|Bid||0.00 x 1000|
|Ask||0.00 x 900|
|Day's Range||81.96 - 83.23|
|52 Week Range||49.55 - 83.54|
|Beta (5Y Monthly)||0.74|
|PE Ratio (TTM)||13.04|
|Earnings Date||Nov. 30, 2016 - Dec. 05, 2016|
|Forward Dividend & Yield||3.30 (3.97%)|
|Ex-Dividend Date||Oct. 23, 2020|
|1y Target Est||88.28|
(Bloomberg) -- Oil erased earlier losses with OPEC+ seeking more time to reach a deal on production policy after a meeting broke down without an agreement.Futures were 0.7% higher in New York, buoyed by a weaker dollar and a rally in equity markets. OPEC+ ministers will now meet on Thursday rather than Tuesday to allow more time to deliberate on whether to delay a planned increase in output from January. While some see the market as too fragile to absorb additional barrels, others are keen to pump more to take advantage of higher prices following Covid-19 vaccine breakthroughs.Asia’s recovery, meanwhile, gathered pace. Factory activity in some of the region’s biggest export-led economies including South Korea and China surged in November. The rebound highlights the uneven global demand picture OPEC+ is facing, with Europe and the U.S. grappling with a resurgent outbreak.OPEC+ talks have been complicated by oil’s biggest monthly gain since May and cracks have appeared in the alliance. Saudi Arabia’s Energy Minister Prince Abdulaziz bin Salman signaled his dissatisfaction with the situation on Monday by telling others he may resign as co-chair of a committee that oversees the output deal.There had been some consensus building between ministers around keeping cuts for another three months, but friction has emerged with the United Arab Emirates on quotas, while Kazakhstan wavered on an extension. OPEC+ will probably have to make concessions that could be in the form of a shorter extension and then a gradual increase in production, Bob McNally, president of Rapidan Energy Advisors, said in a Bloomberg television interview.“Some kind of compromise is still very, very likely to be reached,” said Bjarne Schieldrop, chief commodities analyst at SEB AB. “The market doesn’t seem to be too worried about the whole thing. And the reason is of course that we are getting increasingly closer to the Covid-19 endgame.”OPEC+ is likely to agree on a face-saving compromise, with a short extension the probable outcome followed by a phased return of production, RBC Capital Markets analysts including Helima Croft wrote in a report. However, if cuts are eased, Brent oil prices are at risk of dropping back toward $40 a barrel and the market faces an oversupply of as much as 2 million barrels a day next quarter, Wood Mackenzie Ltd. said.See also: OPEC+ Needs to Keep Covid-19 Mask On a Bit Longer: Liam DenningGlobal fuel demand, meanwhile, still remains shaky. Indian diesel sales in November dropped year-on-year after a festive boost in consumption proved fleeting, while a slow Thanksgiving for U.S. gasoline demand is foreshadowing what will likely be a tough season for fuel producers.For more articles like this, please visit us at bloomberg.comSubscribe now to stay ahead with the most trusted business news source.©2020 Bloomberg L.P.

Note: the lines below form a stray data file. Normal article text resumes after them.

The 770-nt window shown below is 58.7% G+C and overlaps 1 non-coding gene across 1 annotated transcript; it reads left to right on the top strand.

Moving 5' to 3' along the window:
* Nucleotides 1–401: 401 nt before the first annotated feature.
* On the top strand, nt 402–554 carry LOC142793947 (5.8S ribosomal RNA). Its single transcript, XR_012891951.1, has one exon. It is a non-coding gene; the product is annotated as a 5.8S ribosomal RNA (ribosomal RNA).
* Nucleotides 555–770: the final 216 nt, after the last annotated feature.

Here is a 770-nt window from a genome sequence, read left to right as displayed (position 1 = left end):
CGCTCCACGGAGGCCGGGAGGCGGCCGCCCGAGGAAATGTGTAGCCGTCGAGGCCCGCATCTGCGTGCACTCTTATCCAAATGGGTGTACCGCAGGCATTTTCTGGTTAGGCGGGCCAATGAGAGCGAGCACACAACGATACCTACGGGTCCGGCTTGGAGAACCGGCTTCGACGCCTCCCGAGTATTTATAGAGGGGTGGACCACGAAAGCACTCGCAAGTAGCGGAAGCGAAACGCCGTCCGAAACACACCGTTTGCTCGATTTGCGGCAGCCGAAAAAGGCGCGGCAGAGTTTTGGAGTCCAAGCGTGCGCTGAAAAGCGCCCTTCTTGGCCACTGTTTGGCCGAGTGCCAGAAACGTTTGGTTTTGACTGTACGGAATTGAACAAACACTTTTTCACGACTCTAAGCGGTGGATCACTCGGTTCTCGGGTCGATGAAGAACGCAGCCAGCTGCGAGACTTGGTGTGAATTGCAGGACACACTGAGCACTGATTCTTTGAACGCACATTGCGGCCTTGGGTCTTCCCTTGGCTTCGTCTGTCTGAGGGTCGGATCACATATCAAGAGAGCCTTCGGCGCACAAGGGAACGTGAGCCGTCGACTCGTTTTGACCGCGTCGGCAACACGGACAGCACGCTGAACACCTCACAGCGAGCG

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(Bloomberg) -- DoorDash Inc., the biggest U.S. food delivery company, is seeking to raise as much as $2.8 billion in an initial public offering that’s part of an end-of-year U.S. listings rush.The San Francisco-based company said in a filing Monday that it plans to sell 33 million shares for $75 to $85 each. At the top end of this range, the company could be valued at about $32 billion, taking into account the outstanding shares listed in its filing, as well as employee stock options and restricted stock units.This valuation is an increase from when private investors valued DoorDash at about $16 billion in June. The company’s IPO price range could still change depending on demand for its stock on its roadshow with investors over the next week.DoorDash is currently planning to hold the IPO on Dec. 8, with its trading debut on the New York Stock Exchange the following day, said a person familiar with the matter who asked not to be identified because it wasn’t public. A representative for DoorDash declined to comment on that timing.DoorDash is part of a cadre of consumer-oriented, web-based companies led by home-rental platform Airbnb Inc. that have lined up IPOs for December. The group includes video-game company Roblox Corp., installment loans provider Affirm Holdings Inc. and ContextLogic Inc., the parent of online discount retailer Wish Inc.Pandemic BoomDoorDash has seized on the pandemic-fueled boom in demand for meals brought to your door, as well as investor exuberance over new stock listings as it moves ahead with its IPO.When the company filed its prospectus earlier this month, it revealed a sharp jump in revenue this year and more surprisingly, a profitable quarter.For the first nine months of the year, DoorDash had $1.9 billion in sales, more than triple the $587 million during the same period last year. Its net loss narrowed to $149 million, compared with $533 million for the period in 2019.DoorDash was briefly profitable in the second quarter of this year -- at the height of the stay-at-home orders in major U.S. cities -- posting $23 million in profit.Co-Founders’ ControlAfter the listing, co-founder and Chief Executive Officer Tony Xu will hold almost 42% of DoorDash’s Class B super-voting shares, which have 20 votes each. He also has voting control over the rest of the 20-vote shares, which are split between his co-founders, Stanley Tang and Andy Fang. They will control about 79% of the voting power, according to the filing.SoftBank Group Corp.’s Vision Fund will be the largest outside investor, with 25% of the Class A shares. Venture capital firm Sequoia will own more than 20% and Singapore’s GIC Pte will own 10.5%, according to its filings. That will add up to less than 16% of the voting power because of the Class B shares held by the founders.DoorDash’s listing plans -- along with the entire app-based service industry -- got a boost in November, when California voters approved a ballot measure setting aside a state law requiring gig-economy companies to treat their drivers more like employees than contractors. Despite that victory, the company indicated in its filing that it could face further regulation or litigation that would affect its ability to keep its workers as less costly independent contractors.DoorDash’s offering is being led by Goldman Sachs Group Inc. and JPMorgan Chase & Co., with Barclays Plc, Deutsche Bank AG, RBC Capital Markets and UBS Group AG. DoorDash is planning to list its shares under the symbol DASH.(Updates with planned date of DoorDash’s IPO in fourth paragraph)For more articles like this, please visit us at bloomberg.comSubscribe now to stay ahead with the most trusted business news source.©2020 Bloomberg L.P.